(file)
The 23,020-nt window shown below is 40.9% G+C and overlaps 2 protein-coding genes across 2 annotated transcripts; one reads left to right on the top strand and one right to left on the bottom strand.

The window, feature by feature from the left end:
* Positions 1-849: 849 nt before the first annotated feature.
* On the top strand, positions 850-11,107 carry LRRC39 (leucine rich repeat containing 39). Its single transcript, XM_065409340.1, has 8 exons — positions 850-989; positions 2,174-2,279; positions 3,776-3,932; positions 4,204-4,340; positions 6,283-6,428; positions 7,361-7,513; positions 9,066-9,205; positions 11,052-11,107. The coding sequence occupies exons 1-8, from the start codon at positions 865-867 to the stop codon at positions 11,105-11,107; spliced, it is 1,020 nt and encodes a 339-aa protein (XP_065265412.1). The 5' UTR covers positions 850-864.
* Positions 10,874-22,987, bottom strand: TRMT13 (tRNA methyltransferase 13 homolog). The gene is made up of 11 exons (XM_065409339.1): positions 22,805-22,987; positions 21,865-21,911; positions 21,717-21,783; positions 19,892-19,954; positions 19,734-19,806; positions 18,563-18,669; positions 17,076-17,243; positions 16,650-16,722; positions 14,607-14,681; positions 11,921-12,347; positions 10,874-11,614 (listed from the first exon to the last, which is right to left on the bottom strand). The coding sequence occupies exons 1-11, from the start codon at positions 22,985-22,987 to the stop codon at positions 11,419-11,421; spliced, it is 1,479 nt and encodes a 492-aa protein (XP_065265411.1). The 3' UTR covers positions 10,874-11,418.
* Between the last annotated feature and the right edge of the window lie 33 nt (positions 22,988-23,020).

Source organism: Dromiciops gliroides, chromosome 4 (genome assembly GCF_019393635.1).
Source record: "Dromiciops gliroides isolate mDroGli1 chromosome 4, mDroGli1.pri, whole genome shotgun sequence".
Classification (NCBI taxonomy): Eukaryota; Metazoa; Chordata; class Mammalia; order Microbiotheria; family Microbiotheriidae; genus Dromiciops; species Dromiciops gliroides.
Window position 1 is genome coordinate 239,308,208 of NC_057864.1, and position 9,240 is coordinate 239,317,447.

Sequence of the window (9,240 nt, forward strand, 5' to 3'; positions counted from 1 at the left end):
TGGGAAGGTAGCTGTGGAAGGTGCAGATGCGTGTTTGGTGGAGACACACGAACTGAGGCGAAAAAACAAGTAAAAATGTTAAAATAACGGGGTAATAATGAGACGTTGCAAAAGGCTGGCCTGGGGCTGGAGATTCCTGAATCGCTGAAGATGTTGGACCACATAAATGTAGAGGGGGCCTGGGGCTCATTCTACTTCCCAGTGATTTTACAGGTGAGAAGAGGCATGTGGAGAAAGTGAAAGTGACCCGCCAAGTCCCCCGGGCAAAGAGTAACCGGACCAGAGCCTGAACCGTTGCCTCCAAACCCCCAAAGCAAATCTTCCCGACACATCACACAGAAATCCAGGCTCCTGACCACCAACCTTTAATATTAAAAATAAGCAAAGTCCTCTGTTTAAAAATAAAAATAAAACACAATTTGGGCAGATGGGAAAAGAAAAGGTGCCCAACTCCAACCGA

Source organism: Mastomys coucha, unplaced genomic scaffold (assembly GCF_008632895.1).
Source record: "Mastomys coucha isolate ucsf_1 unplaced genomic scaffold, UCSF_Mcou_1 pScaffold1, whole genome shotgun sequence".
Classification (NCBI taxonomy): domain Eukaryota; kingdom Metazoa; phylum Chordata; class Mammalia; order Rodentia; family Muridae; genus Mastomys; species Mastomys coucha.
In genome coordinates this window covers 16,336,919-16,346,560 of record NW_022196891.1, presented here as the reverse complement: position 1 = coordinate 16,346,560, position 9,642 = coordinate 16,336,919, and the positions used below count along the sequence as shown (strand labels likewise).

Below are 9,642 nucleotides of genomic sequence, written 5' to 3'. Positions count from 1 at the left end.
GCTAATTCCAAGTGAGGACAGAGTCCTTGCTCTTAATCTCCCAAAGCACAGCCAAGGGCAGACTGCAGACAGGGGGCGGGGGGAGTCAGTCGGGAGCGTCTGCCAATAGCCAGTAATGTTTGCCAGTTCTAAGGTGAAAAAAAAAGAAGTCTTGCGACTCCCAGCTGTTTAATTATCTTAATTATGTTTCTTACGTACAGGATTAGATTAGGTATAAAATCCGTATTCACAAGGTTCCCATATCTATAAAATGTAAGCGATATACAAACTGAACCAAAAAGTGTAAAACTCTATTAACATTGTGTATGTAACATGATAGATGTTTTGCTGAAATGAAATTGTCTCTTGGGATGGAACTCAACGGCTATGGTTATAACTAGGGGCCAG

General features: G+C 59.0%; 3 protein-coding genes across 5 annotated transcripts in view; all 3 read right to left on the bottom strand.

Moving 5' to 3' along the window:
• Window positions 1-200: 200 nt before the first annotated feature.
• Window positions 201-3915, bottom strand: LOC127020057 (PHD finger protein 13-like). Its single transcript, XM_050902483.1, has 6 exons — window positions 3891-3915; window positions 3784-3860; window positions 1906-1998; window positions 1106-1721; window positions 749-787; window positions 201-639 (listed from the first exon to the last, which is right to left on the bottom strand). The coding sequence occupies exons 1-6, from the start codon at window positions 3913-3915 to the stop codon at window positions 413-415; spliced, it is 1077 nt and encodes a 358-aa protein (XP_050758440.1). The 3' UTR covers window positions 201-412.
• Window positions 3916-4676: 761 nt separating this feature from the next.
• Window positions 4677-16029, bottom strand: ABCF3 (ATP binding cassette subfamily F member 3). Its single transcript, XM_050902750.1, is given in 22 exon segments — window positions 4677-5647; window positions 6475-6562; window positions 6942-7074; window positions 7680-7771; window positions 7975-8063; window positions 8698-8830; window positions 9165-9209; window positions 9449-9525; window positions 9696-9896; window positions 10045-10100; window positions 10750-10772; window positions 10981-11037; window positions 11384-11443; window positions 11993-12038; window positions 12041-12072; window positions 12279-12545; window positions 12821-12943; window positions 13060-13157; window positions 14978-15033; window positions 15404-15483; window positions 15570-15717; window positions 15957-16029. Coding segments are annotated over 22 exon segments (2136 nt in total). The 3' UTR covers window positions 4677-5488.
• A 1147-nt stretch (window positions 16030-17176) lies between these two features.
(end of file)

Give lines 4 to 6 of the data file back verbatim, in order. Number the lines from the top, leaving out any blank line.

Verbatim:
* On the top strand, positions 850-11,107 carry LRRC39 (leucine rich repeat containing 39). Its single transcript, XM_065409340.1, has 8 exons — positions 850-989; positions 2,174-2,279; positions 3,776-3,932; positions 4,204-4,340; positions 6,283-6,428; positions 7,361-7,513; positions 9,066-9,205; positions 11,052-11,107. The coding sequence occupies exons 1-8, from the start codon at positions 865-867 to the stop codon at positions 11,105-11,107; spliced, it is 1,020 nt and encodes a 339-aa protein (XP_065265412.1). The 5' UTR covers positions 850-864.
* Positions 10,874-22,987, bottom strand: TRMT13 (tRNA methyltransferase 13 homolog). The gene is made up of 11 exons (XM_065409339.1): positions 22,805-22,987; positions 21,865-21,911; positions 21,717-21,783; positions 19,892-19,954; positions 19,734-19,806; positions 18,563-18,669; positions 17,076-17,243; positions 16,650-16,722; positions 14,607-14,681; positions 11,921-12,347; positions 10,874-11,614 (listed from the first exon to the last, which is right to left on the bottom strand). The coding sequence occupies exons 1-11, from the start codon at positions 22,985-22,987 to the stop codon at positions 11,419-11,421; spliced, it is 1,479 nt and encodes a 492-aa protein (XP_065265411.1). The 3' UTR covers positions 10,874-11,418.
* Between the last annotated feature and the right edge of the window lie 33 nt (positions 22,988-23,020).